6. A method of providing a derivation function, using the calculation function according to claim 5, the derivation function being attached to an attribute in the first class, whereby the calculation function is performed each time any instance is created or updated in the first class containing the attribute.
7. The method according to claim 5, wherein the calculation function provides a validation function.
8. The method according to claim 7, wherein the validation function is attached to an attribute in the first class and additionally:
(1) the calculation function is performed each time any instance including the attribute in the first class is created or updated;
(2) if the result of all the calculations for that class for that instance is true, then the instance is valid and is stored in the first class; and,
(3) if the result of one or more of the calculations is false, then the instance is invalid, and is not stored in the first class.
9. A method of providing data integrity when creating, updating or deleting an instance in a first class, utilising the method according to claim 1.
10. A method of providing data integrity, utilising the method according to claim 6, wherein the method of providing data integrity includes the steps of:
(1) selecting an instance in a CalculationPointer class which refers to the first class;
(2) identifying a class pointed to by the instance in the CalculationPointer class, the identified class being the second class;
(3) performing the Spread of Activation from the selected instance in the first class to the new active instance in the second class; and,
(4) for the at least one activated instance in the second class:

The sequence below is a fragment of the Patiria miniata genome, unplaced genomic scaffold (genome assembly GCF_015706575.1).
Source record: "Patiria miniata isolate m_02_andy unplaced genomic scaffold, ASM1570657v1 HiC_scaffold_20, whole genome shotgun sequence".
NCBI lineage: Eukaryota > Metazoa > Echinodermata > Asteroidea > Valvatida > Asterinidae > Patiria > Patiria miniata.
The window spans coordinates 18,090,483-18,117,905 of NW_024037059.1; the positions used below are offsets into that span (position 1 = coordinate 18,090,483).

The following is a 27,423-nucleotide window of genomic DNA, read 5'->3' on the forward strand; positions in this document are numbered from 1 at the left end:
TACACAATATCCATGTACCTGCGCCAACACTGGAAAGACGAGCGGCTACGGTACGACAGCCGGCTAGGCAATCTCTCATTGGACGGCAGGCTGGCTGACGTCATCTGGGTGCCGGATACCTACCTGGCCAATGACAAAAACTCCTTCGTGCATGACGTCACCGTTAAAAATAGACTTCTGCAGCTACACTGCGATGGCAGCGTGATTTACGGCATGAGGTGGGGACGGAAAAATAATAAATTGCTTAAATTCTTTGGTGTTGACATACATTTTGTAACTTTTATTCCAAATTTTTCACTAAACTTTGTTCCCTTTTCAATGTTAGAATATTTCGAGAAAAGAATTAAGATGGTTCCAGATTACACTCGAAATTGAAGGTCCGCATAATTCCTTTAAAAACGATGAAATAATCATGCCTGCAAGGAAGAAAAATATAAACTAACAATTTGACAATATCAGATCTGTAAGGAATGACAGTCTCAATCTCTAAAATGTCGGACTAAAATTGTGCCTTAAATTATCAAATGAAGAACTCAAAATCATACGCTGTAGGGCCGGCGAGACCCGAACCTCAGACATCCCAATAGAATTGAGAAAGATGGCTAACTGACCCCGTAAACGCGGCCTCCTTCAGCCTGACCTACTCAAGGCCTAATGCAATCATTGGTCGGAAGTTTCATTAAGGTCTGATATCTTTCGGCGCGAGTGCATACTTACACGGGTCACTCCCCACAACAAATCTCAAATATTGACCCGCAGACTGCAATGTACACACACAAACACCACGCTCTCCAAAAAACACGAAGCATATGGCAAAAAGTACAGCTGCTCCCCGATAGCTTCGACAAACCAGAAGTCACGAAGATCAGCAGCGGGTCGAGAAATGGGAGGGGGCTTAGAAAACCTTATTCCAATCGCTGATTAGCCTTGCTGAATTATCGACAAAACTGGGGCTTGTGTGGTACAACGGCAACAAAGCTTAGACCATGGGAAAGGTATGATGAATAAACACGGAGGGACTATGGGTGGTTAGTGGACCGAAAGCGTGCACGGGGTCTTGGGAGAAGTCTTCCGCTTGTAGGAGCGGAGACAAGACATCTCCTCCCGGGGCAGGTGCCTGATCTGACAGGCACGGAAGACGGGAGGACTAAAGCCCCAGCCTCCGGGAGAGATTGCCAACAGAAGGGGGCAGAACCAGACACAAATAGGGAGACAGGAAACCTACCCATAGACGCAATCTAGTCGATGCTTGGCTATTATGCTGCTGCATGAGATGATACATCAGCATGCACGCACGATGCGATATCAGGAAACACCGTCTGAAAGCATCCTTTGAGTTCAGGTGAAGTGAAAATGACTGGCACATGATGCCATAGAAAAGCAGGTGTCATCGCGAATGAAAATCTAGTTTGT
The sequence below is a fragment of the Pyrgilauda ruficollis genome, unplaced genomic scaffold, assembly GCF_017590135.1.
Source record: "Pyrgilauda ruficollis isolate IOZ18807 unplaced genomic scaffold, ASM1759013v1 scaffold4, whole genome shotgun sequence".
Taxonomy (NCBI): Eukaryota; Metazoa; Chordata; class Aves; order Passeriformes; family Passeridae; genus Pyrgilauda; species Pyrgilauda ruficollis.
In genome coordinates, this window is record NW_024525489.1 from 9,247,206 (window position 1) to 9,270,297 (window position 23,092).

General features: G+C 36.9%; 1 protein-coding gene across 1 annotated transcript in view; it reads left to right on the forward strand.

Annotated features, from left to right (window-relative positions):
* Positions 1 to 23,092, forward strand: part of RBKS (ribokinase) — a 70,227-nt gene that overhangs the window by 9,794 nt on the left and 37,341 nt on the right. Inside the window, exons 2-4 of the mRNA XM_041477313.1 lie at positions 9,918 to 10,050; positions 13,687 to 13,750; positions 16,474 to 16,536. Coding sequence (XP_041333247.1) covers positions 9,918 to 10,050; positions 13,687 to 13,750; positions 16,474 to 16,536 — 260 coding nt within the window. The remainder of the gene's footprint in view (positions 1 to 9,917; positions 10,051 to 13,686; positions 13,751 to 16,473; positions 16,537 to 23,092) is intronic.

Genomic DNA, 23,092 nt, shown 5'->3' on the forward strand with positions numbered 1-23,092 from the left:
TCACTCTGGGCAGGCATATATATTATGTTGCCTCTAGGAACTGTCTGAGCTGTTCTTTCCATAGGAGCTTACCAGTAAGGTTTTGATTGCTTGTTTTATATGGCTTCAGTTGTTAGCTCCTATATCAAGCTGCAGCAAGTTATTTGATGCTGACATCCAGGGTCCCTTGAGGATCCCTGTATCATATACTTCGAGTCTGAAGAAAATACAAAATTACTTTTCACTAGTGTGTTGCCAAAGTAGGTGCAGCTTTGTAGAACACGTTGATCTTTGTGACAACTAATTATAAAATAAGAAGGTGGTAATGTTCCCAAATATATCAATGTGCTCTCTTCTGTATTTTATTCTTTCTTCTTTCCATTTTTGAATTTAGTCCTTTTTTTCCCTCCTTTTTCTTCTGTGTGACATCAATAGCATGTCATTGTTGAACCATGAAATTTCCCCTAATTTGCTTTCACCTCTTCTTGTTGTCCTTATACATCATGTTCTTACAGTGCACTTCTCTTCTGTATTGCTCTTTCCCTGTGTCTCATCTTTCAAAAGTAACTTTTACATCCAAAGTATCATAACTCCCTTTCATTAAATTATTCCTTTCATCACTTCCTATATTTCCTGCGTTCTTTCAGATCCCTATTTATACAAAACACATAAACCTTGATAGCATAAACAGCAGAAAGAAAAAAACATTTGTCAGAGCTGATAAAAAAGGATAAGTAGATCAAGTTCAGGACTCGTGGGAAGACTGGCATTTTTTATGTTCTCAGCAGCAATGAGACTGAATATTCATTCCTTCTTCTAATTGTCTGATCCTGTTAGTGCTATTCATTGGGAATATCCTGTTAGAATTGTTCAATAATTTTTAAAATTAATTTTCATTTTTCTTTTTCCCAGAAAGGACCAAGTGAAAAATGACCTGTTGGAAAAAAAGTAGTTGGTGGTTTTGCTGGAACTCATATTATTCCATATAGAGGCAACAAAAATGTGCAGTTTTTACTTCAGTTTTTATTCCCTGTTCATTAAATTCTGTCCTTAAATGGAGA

(A) retrieving the at least one instance from the second class; and,
(B) updating the at least one instance in the second class.
11. A method of providing a drill down function, utilising the method according to claim 1, the method including the steps of:
(1) selecting one or more instances in the first class which satisfy selected criteria;
(2) selecting the second class; and,
(3) performing the Spread of Activation from each selected instance in the first class to the selected second class.
12. The method as claimed in claim 11, wherein a further drill down function can be performed from the resulting activated instances in the second class.
13. The method as claimed in claim 12, wherein the further drill down function is performed on an AND, OR or NOT basis relative to the initial drill down function.
14. The method as claimed in claim 1, wherein activating the at least one selected instance in the first class is effected by creating an instance in a SelectStatus class for the first class.
15. The method as claimed in claim 1, wherein all instances in the first class are activated.
16. The method as claimed in claim 1, wherein activating more than one instances in the first class is effected by creating an instance in a SelectInstance class for each of the more than one instances in the first class.
17. The method as claimed in claim 1, wherein the pre-defined pathway is the shortest pathway between the first class and the second class.
18. The method as claimed in claim 1, wherein related instances in the next class are activated by creating an instance in a SelectInstance class for the related instances in the next class.
19. The method as claimed in claim 1, wherein activating an instance in the next class is effected by creating an instance in a SelectStatus class for the next class.
20. A system for providing a Spread of Activation, the Spread of Activation used for determining at least one instance in a second class in a customised information system which is related to at least one selected instance in a first class in the customised information system, the system including:
a database to store a join class and a relationship class; and,